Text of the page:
It feels like every day sees a new app being promoted by a fresh faced, hoodie-clad chic geek with rueful shrugs, lopsided grins and quotes like ‘Yeah, I wasn’t really working very hard for my former employer so I just maximised my time being paid by someone else to build useless apps with cool colours for me and my mates. Suddenly I got a couple of million in funding and now I employ 8 people to do the same thing to me as I did to my former employer.’
Forgive my digital ennui, I am becoming cynical after reviewing apps like Yo – the best about which are the entertaining reviews in the Apple store (“It’s gotten to the point where I exclusively communicate with the outside world via this app. Yo has torn apart every fabric of my being and rebuilt my life from the ground up; I am twice the man I was and living the dream.” And “Yo gives people an outlet for their goodness to be spread unto the world”).
Recently Kickstarter relaxed their rules about what kind of projects could be promoted on their website. They are still much more fussy than Indiegogo who are probably the world’s least judgemental crowdsourcing set up but clearly not too picky as Zack Danger Brown discovered when trying to raise $10 for his project I’m making potato salad. Basically I’m just making a potato salad. I haven’t decided what kind yet.” He must be thrilled to discover he has so far raised $USD 35,000. Since $10 was oustripped almost immediately some stretch goals have been added such as using better mayonnaise (from the whole foods section), streaming the making of the potato salad live and renting out a party hall to make the salad.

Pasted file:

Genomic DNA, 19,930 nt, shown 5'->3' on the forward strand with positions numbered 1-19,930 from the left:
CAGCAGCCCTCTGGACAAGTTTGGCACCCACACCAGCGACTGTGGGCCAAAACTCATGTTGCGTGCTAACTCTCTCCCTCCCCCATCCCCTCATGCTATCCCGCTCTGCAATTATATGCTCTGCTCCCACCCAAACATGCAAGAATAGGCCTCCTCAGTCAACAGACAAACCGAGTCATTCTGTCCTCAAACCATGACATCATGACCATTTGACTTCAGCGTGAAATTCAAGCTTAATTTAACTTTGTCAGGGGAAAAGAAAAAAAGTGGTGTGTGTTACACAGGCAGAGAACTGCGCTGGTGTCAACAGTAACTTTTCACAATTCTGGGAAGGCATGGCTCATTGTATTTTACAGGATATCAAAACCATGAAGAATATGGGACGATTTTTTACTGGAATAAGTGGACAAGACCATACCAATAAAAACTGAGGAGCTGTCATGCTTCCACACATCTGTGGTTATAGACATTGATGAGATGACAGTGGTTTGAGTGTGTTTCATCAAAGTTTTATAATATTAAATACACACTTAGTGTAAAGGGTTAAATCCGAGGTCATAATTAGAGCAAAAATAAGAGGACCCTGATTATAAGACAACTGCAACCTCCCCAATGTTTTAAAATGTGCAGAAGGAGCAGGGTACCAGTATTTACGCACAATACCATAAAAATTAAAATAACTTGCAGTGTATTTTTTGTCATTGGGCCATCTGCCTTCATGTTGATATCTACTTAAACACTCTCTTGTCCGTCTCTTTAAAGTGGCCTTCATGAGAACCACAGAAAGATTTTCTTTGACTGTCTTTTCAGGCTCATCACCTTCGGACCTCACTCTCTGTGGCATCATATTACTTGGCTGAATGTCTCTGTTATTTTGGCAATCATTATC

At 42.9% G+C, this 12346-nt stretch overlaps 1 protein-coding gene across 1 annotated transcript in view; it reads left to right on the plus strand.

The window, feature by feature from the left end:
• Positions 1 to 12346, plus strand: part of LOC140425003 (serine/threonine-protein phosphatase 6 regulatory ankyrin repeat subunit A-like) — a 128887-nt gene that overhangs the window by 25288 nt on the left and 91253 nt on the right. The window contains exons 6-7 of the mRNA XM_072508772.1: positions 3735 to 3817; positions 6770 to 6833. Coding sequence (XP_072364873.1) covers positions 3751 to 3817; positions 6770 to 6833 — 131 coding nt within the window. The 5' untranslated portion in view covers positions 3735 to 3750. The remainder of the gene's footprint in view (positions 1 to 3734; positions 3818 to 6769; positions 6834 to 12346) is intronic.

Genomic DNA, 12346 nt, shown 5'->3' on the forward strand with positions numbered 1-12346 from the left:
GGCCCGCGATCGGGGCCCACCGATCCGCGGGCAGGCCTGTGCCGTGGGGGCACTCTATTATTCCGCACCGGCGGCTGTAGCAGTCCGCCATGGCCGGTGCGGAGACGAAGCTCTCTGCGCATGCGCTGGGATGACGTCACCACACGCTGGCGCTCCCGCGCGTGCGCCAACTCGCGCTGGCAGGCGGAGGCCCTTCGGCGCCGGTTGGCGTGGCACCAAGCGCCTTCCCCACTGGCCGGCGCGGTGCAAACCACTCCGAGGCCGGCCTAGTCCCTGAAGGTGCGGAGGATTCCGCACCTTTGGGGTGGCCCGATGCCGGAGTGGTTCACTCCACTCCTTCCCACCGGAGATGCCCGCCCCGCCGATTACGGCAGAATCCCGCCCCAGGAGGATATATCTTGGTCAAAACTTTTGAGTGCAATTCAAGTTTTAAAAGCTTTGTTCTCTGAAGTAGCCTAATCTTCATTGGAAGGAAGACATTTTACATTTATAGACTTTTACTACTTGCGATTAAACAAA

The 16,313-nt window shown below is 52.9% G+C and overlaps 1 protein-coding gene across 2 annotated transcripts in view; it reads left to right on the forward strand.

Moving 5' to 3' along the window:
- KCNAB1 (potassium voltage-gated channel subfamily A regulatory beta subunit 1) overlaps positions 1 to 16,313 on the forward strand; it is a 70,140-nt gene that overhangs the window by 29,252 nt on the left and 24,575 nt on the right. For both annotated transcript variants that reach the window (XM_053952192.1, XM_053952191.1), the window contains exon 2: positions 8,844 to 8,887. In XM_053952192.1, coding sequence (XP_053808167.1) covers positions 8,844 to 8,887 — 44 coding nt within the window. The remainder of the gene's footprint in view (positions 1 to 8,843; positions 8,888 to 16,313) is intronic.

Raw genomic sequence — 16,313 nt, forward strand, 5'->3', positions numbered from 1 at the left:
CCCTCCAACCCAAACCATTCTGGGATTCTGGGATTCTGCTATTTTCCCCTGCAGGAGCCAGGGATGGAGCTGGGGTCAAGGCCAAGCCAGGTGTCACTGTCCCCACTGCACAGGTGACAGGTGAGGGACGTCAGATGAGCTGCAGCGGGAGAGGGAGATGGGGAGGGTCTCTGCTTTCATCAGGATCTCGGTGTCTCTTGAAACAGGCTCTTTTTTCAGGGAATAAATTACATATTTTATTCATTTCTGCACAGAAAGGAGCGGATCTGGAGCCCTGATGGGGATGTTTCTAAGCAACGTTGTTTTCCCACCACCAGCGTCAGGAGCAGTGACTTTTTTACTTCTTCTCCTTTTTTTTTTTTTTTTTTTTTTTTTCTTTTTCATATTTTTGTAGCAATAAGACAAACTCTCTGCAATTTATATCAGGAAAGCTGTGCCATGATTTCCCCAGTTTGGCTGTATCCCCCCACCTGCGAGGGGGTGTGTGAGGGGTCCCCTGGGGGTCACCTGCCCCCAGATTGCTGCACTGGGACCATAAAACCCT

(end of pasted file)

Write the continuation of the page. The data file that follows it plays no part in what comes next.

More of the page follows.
He made the classic error in setting up the project of massively underestimating the interest a potato salad can generate. He has so far promised 3,312 people he will say their name whilst making the salad of whom approximately 1,500 will be allowed to have a bite of the salad.
Good luck with that one, Danger boy. While writing about this, even more people have donated money. I’m not sure what the rules state about using the money to do what you’ve promised to do and what happens to any left over but he sounds like rather an amenable chap who has funded 4 creative projects such as this one to develop an ideas foundry in his home state Ohio in the past so hopefully he’ll chuck the lot back into other projects equally worthy as his carbfunding one.